The polyolefin micro-flake aggregation is made of polyethylene, polypropylene, copolymers of ethylene and propylene or these mixtures, preferably, polyethylene or polypropylene.
In case the aggregation is prepared from high density polyethylene, it is desirable, in our experience, that at least 50% by weight of low density polyethylene or isotactic polypropylene is mixed into the high density polyethylene.
In prior arts for example, in U.S. Pat. No. 3,081,519, it is well-known that a crystalline synthetic polymer strand having a network structure composed of a plurality of three dimensionally jointed film-like or fibrous elements can be obtained by extruding a solution of a crystalline polymeric compound in a high temperature organic solvent into a region of lower pressure through an orifice, utilizing the self-produced pressure of the solvent.
The products obtained by the process stated above, are yarn-like strands having a network structure and the strands are not micro-flakable by the general beating operation. Therefore, in order to prepare the material suitable for manufacturing the synthetic paper, the strand need be cut into desired short lengths.
The term "microflake" as used herein refers to irregular three-dimensional shaped objects having one minor dimension (thickness) and two major dimensions (length and width) the "micro" prefix indicating the small size of each object. In other words, the term microflake connotes an irregularly shaped, flat chip similar to snowflakes or small soap chips. This is in contrast to fibers which have only one major dimension (length) and two minor dimensions.
The process of the present invention is valuable for directly manufacturing the polyolefin micro-flake aggregation easily micro-flakable from a polyolefin solution. The process is characterized by the presence of a surface active compound of at least 0.01% by weight based on the weight of the polyolefin in the polyolefin solution in a solvent.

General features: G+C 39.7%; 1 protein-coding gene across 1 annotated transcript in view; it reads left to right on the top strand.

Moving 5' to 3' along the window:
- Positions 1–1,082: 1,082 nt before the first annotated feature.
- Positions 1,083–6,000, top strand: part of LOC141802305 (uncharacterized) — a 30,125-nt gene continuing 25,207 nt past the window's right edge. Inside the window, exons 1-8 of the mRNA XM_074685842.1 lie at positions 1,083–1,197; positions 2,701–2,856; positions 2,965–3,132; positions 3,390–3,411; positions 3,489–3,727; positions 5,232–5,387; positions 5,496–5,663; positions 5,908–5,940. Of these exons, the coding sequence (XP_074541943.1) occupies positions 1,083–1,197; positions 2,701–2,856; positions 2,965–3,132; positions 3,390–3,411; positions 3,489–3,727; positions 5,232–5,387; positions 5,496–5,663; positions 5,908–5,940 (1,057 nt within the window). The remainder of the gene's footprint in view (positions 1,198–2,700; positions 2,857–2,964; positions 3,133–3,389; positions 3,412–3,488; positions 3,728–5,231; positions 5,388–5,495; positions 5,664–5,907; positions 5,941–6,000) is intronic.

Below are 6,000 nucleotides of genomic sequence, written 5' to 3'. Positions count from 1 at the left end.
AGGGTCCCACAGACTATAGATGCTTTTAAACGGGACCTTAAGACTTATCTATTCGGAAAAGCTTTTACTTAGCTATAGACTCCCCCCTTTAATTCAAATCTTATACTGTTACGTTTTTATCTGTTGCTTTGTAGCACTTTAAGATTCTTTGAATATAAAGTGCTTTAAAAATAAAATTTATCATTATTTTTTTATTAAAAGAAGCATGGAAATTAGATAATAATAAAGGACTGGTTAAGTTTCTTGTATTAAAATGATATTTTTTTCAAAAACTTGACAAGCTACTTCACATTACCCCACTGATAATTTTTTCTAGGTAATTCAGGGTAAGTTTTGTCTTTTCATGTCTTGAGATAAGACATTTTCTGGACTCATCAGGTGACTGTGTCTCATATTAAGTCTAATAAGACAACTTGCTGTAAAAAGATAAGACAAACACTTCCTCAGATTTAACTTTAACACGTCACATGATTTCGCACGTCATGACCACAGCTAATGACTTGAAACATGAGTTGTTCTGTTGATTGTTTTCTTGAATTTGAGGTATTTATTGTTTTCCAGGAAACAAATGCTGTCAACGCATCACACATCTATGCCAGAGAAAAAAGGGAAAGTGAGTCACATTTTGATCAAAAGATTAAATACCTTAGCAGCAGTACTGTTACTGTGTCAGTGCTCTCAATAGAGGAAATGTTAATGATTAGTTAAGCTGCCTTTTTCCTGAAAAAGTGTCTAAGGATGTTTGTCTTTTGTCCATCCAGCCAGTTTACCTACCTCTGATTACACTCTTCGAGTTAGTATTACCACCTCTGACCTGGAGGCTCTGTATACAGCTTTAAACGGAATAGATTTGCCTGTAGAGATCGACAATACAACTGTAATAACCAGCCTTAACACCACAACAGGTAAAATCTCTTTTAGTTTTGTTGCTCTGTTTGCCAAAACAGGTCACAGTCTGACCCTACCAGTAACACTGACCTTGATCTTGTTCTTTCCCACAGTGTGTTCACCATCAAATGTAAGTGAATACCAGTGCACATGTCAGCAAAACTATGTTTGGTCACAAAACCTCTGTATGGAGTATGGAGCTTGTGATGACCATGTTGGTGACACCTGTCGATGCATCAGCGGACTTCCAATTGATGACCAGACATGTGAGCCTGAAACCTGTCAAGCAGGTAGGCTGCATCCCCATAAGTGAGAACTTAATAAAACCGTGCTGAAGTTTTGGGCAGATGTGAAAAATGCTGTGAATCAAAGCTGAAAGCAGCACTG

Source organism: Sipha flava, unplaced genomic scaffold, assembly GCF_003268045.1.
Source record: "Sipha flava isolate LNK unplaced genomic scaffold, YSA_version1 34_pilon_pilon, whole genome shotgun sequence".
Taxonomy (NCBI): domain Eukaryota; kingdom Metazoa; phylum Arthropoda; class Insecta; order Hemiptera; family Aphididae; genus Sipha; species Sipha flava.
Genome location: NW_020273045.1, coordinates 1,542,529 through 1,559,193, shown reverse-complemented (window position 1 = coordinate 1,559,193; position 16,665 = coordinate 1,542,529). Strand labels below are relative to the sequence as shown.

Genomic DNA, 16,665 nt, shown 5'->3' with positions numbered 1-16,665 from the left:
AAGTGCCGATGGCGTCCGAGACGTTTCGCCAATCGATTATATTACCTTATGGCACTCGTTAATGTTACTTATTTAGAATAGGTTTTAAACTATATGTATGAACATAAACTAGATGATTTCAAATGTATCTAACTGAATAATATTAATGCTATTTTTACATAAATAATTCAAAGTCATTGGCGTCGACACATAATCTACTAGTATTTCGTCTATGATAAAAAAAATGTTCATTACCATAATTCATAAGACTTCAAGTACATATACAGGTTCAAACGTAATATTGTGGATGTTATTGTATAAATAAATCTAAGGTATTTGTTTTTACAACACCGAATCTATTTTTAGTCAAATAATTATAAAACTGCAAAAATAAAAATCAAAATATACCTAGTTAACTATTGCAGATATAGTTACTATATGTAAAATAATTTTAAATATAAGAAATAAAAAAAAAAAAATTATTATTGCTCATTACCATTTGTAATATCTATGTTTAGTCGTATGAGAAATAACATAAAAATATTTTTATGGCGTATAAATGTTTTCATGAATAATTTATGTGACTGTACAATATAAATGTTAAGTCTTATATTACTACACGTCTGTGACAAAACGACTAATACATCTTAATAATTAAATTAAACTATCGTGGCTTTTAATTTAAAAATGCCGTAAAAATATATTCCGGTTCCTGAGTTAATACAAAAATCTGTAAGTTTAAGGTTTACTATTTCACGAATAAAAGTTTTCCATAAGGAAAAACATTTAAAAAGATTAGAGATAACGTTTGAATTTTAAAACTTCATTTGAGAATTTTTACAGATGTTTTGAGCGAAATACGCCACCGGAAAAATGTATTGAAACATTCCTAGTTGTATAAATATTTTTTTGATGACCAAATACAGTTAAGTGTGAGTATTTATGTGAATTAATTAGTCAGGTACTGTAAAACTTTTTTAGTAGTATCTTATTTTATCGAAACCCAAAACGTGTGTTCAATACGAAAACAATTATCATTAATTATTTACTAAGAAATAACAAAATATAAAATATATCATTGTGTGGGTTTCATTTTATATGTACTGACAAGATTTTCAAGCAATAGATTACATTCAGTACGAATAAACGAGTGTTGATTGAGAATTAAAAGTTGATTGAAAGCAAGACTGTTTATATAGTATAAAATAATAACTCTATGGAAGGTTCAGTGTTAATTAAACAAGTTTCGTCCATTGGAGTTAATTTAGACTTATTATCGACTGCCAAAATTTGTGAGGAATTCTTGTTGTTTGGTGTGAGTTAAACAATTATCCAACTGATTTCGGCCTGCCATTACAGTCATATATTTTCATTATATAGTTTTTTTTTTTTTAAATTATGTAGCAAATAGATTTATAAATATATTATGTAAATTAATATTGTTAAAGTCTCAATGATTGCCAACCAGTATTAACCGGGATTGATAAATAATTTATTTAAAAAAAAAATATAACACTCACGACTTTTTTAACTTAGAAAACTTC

The surface active compound valuable for the present invention may be selected from the compound which can be dissolved or uniformly mixed in or with the solvent and the polyolefin, for example; anionic surface active compound such as fatty acid soaps, naphthenic acid soaps, Turkey red oil, sulfuric acid fatty ester salts, higher sulfonated fatty acid ester salts, fatty acid ester sulfuric ester salts, fatty acid amide sulfuric ester salts, higher fatty alcohol sulfuric ester salts, alkyl sulfuric ester salts, alkyl sulfonic salts, alkylaryl sulfonic salts, fatty acid amide sulfonic salts, secondary alcohol sulfuric ester salts, alkyl phosphorous ester, phosphoric alkyl esters, alkyl phosphoric salts, and alkyl phenol-polyethylene glycol-sulfuric ester sodium salts; cationic surface active compound such as fatty amines, quarternary alkyl ammonium compound, basic alkyl pyridinium salts, basic alkyl picolinium salts, alkyl benzimidazole derivatives; amphoteric surface active compound such as betain-type compounds, sulfobetain-type compounds, sulfuric ester-type amphoteric compounds, and phosphoric ester-type amphoteric compounds; and non-ionic surface active compound such as polyoxyethylene alkyl esters, polyoxyethylene alkyl ethers, polyoxyethylene alkyl aryl ethers, higher alcohol fatty acid esters, polyoxyethylene sorbitan fatty acid esters, polyoxyethylene alkylamines, fatty acid alkanol amides, polyoxyethylene-polyoxypropylene block copolymers, and polyoxyethylene alkylthioethers.
Particularly, the non-ionic compounds as stated above are useful for the process of the present invention.